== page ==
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Juno Probe Heads For Jupiter  
User currently offlineconnies4ever From Canada, joined Feb 2006, 4066 posts, RR: 13
Posted (3 years 2 months 2 weeks 4 days 1 hour ago) and read 3958 times:

Juno launched atop an Atlas 5 booster this morning from Cape Canaveral:

http://www.bbc.co.uk/news/science-environment-14412988

Every wish that Juno gets where it is intended to go and is a smashing success. An interesting factoid about Juno is that it is the 1st probe to go past Mars that is solar powered. All previous deep space missions have been powered by RTGs, primarily using Pu-238.


Nostalgia isn't what it used to be.
12 replies: All unread, jump to last
 
User currently offlinecomorin From United States of America, joined May 2005, 4900 posts, RR: 16
Reply 1, posted (3 years 2 months 2 weeks 3 days 21 hours ago) and read 3911 times:

Thank you for the link to this historic event. I suspect the science, and the images that comes out of this will be amazing! Hopefully it won't bump into any monoliths along the way.

User currently offlineGDB From United Kingdom, joined May 2001, 13229 posts, RR: 77
Reply 2, posted (3 years 2 months 2 weeks 3 days 13 hours ago) and read 3857 times:

Quoting comorin (Reply 1):
Hopefully it won't bump into any monoliths along the way.

Very good! Though in the book the monolith is on Saturn's Moon Iapetus (one half much brighter than the other, which Cassini now has a less extra-terrestrial explanation for).
In fact, Saturn sequences were shot for 2001 but Kubrick was under time, film length and cost pressures so the use of Jupiter's gravity to slingshot Discovery towards Saturn (yet another very prescient forecast by Arthur C Clarke well before the idea was proposed for unmanned probes), was modified and the Saturn sequences were later used by the same cinematographer for the film Silent Running .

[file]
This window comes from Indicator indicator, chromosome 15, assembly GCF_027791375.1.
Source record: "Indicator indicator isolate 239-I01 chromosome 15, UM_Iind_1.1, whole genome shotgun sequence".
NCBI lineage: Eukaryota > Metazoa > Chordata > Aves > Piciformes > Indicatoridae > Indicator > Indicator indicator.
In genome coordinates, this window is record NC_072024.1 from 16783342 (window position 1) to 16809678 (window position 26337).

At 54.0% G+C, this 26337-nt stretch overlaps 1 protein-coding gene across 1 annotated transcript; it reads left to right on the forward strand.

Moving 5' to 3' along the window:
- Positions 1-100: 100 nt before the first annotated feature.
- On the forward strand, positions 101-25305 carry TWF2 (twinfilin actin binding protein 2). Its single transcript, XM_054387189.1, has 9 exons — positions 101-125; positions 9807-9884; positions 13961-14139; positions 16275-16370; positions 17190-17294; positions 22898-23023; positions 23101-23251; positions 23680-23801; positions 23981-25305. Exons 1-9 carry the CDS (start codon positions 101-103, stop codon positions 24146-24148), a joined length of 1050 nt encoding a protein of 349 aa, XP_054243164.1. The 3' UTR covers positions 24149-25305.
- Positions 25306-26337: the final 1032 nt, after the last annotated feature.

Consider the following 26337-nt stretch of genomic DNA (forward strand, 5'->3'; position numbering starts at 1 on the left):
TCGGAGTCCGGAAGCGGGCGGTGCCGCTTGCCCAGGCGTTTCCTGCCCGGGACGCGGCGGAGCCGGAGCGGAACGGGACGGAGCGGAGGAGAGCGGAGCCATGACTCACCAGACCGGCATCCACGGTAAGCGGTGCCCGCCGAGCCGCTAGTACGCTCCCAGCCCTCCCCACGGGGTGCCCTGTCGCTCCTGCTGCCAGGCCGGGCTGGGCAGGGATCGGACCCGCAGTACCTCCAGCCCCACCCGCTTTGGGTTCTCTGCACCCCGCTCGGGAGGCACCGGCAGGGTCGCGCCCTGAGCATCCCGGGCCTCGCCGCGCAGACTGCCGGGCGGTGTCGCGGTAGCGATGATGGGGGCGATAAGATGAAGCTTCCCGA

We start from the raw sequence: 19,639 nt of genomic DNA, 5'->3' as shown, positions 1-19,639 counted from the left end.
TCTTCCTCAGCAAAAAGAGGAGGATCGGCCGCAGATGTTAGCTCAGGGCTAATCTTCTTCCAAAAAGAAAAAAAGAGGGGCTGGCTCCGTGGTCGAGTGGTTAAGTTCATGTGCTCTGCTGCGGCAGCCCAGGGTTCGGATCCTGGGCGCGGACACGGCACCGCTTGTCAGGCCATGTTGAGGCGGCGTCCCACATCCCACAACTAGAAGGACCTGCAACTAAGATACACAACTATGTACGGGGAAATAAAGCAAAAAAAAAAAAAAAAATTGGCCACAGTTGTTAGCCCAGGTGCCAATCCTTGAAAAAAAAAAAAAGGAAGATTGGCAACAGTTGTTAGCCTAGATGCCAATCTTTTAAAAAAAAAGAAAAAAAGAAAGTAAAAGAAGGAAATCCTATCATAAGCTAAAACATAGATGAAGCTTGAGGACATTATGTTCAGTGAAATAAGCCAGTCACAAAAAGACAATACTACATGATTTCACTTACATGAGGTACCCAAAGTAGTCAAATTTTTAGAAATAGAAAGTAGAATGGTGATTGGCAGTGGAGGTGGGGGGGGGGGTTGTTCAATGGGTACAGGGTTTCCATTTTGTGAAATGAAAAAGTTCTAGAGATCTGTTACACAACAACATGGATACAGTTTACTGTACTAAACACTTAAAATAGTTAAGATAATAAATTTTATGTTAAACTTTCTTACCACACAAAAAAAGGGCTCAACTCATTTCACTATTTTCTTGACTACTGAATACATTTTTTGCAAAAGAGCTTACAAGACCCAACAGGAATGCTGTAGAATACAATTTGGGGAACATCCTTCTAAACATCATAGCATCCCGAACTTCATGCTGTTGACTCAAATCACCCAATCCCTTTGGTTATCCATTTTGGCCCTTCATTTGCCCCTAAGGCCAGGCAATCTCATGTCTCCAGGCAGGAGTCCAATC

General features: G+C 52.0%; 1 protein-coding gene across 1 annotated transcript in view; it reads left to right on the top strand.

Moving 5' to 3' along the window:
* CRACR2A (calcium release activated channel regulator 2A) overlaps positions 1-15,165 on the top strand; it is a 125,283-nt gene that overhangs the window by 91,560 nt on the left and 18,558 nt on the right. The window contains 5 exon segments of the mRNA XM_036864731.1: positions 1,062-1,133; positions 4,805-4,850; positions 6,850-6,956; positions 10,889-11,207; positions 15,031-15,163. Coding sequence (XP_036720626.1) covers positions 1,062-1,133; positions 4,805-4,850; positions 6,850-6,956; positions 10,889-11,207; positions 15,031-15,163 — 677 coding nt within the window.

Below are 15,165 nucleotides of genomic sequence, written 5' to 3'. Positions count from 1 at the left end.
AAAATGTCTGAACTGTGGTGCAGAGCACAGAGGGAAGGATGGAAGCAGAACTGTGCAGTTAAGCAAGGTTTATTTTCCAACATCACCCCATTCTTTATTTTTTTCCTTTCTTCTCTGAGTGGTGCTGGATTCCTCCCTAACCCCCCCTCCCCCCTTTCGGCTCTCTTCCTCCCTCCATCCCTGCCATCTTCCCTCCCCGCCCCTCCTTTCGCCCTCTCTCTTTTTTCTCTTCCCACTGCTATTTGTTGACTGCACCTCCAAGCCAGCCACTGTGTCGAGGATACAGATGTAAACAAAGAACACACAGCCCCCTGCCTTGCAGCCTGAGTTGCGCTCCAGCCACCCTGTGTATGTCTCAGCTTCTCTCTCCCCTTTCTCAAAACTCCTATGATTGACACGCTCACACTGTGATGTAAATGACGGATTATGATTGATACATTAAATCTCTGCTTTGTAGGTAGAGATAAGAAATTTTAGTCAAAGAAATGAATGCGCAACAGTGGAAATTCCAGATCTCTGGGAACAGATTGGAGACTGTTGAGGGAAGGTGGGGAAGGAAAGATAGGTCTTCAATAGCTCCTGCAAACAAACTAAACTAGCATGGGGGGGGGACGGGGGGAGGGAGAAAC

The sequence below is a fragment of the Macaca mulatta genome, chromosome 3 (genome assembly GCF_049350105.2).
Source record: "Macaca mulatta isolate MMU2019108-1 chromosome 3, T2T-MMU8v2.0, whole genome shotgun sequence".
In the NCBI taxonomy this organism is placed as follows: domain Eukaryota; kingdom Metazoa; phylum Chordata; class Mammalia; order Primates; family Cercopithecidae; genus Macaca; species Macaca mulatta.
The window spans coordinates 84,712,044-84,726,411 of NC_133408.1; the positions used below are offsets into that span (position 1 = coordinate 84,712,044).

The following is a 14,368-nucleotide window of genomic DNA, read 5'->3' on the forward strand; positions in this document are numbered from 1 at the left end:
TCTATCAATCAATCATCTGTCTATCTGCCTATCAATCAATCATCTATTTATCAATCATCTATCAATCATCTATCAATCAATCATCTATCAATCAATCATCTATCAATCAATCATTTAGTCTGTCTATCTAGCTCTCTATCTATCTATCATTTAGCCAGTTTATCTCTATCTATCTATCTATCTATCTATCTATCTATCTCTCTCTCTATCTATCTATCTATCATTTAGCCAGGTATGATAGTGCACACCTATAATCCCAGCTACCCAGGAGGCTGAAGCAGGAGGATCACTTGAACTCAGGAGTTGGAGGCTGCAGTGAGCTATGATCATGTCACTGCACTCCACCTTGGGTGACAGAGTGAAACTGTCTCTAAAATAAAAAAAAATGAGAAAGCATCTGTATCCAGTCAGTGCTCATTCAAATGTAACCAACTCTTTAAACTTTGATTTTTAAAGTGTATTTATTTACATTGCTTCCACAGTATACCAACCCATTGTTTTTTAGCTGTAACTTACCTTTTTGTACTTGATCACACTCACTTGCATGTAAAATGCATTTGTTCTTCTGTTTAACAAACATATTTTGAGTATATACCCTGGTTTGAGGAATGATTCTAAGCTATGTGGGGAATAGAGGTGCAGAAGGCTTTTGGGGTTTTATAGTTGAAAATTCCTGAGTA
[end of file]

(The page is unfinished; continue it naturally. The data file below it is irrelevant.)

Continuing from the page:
User currently offlineconnies4ever From Canada, joined Feb 2006, 4066 posts, RR: 13
Reply 3, posted (3 years 2 months 2 weeks 3 days 7 hours ago) and read 3798 times:

Quoting GDB (Reply 2):
In fact, Saturn sequences were shot for 2001 but Kubrick was under time, film length and cost pressures so the use of Jupiter's gravity to slingshot Discovery towards Saturn (yet another very prescient forecast by Arthur C Clarke well before the idea was proposed for unmanned probes), was modified and the Saturn sequences were later used by the same cinematographer for the film Silent Running .

I did not know that, and I had always wondered why it was Saturn in the book and Jupiter in the movie.

Silent Running was a pretty worthy film in its' own right.



Nostalgia isn't what it used to be.
User currently offlinecomorin From United States of America, joined May 2005, 4900 posts, RR: 16
Reply 4, posted (3 years 2 months 2 weeks 3 days 6 hours ago) and read 3791 times:

2001 - simply brilliant, blew me away when I first saw it. Suggest "The Making of 2001" for fascinating details. All hail Kubrick, Clarke and Trumbull!

I wonder what will happen to the space program as funds get scarce. The thing about voyages of discovery are that you never know what you will find, and we need to keep pushing frontiers.

btw when will Juno start beaming back pictures?


User currently offlineconnies4ever From Canada, joined Feb 2006, 4066 posts, RR: 13
Reply 5, posted (3 years 2 months 2 weeks 3 days 4 hours ago) and read 3770 times:

Quoting comorin (Reply 4):
I wonder what will happen to the space program as funds get scarce. The thing about voyages of discovery are that you never know what you will find, and we need to keep pushing frontiers.

I think you'll see more collaborative space probes like ExoMars. And much less human space flight. Except for China and likely India.

btw when will Juno start beaming back pictures?

Not for quite a while except perhaps for a few calibration photos as it whizzes by Earth on a slingshot. Actually, there'll be nothing to photograph, most likely, until it gets relatively close to Jupiter.



Nostalgia isn't what it used to be.
User currently onlineStitch From United States of America, joined Jul 2005, 31097 posts, RR: 85